Paul Vathis, File, Associated Press
FILE - In an Aug. 6, 1999 file photo, Penn State head football coach Joe Paterno, right, poses with his defensive coordinator Jerry Sandusky during Penn State Media Day at State College, Pa. Sandusky is currently charged with more than 50 counts related to sexual abuse over a 12-year period.

STATE COLLEGE, Pa. — An Associated Press investigation into the Penn State child sex abuse case suggests that in addition to charges against former assistant coach Jerry Sandusky and two school officials, blame rests on the university as an institution and the entrenched traditions of now-fired head football coach Joe Paterno.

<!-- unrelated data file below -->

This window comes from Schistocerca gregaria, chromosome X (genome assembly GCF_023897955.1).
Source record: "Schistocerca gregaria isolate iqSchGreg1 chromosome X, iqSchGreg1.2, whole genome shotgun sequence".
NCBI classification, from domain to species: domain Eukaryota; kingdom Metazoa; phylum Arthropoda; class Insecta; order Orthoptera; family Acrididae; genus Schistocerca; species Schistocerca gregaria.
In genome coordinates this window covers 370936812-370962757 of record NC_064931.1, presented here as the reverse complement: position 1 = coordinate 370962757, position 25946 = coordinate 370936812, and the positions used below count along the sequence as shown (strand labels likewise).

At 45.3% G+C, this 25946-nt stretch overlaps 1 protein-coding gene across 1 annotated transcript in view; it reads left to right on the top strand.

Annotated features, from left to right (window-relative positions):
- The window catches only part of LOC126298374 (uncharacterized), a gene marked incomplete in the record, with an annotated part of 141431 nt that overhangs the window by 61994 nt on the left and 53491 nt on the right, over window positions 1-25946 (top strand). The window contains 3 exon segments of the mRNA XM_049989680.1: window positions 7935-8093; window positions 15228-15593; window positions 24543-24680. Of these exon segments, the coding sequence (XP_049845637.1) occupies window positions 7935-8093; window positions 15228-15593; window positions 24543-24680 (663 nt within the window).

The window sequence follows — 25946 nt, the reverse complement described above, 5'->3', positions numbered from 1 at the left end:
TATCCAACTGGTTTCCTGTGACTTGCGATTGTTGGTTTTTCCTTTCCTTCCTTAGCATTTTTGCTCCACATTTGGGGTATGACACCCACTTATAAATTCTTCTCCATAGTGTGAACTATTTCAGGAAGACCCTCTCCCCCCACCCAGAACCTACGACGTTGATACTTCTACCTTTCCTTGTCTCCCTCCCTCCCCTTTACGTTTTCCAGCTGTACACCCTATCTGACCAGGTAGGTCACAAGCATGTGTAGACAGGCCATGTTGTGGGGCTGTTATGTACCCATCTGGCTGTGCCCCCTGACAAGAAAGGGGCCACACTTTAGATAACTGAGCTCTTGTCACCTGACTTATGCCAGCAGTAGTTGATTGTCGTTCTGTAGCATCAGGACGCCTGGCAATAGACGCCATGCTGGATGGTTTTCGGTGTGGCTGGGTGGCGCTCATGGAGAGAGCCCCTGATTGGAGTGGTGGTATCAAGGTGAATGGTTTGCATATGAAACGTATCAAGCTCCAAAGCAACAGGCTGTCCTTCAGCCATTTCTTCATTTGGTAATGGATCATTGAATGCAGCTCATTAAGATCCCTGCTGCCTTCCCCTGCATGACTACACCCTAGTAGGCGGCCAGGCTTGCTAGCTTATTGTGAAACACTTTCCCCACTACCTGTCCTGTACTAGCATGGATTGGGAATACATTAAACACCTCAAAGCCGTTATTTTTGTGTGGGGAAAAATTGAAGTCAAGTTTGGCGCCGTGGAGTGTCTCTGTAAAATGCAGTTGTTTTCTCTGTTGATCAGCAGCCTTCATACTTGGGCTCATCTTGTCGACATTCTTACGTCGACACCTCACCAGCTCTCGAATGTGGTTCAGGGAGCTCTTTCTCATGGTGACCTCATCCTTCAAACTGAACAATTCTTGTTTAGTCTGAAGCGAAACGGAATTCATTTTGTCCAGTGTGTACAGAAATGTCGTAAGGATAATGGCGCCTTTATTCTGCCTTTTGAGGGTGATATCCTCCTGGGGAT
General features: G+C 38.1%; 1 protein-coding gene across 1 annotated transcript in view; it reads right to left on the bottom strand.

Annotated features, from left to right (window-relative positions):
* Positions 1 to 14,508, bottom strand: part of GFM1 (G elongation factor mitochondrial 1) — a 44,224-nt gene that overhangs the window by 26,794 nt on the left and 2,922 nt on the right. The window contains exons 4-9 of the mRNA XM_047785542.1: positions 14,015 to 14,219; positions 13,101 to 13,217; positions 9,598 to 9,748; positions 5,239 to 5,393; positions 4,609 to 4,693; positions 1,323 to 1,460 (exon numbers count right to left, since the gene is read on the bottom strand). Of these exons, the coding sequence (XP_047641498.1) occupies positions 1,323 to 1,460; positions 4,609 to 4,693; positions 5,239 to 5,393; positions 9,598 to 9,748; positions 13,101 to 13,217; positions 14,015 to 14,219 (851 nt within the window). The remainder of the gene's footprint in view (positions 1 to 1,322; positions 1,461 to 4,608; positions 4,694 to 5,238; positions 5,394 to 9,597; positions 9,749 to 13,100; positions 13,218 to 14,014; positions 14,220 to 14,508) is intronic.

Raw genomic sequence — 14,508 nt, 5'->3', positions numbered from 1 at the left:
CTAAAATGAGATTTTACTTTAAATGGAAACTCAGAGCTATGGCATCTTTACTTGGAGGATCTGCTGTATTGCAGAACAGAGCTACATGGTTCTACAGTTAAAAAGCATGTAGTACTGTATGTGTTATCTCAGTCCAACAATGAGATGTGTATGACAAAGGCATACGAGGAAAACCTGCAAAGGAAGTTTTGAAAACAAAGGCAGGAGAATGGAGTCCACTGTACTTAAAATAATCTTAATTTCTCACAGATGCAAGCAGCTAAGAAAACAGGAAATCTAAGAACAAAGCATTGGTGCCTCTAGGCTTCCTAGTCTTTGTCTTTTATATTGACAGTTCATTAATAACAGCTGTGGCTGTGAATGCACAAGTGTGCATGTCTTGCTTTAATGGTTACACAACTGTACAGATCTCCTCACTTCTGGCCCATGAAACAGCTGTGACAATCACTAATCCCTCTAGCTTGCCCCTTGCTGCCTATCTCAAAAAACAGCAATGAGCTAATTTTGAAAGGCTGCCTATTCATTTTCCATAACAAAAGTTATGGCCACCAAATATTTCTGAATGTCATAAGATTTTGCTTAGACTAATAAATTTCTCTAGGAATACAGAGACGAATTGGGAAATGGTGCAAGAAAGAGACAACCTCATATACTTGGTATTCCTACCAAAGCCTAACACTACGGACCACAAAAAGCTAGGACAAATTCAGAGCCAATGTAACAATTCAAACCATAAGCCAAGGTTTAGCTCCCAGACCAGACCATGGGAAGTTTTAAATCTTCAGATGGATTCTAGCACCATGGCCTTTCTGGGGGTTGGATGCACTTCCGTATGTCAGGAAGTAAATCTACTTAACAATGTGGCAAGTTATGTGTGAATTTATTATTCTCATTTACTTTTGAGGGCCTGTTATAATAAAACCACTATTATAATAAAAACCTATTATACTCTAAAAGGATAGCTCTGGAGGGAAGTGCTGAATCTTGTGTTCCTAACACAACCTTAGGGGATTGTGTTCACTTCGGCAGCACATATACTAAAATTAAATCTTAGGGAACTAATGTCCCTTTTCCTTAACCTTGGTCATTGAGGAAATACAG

A team of AP reporters found that from the university president to department heads to janitors, too many knew of troubling behavior by Sandusky. But the circle of knowledge was kept very limited and very private.

The reporting team also uncovered new details about the Sandusky investigation and interviewed Paterno's wife, who vigorously defended her husband and asserted that his university superiors are responsible for any mistakes in the handling of a 2002 abuse complaint.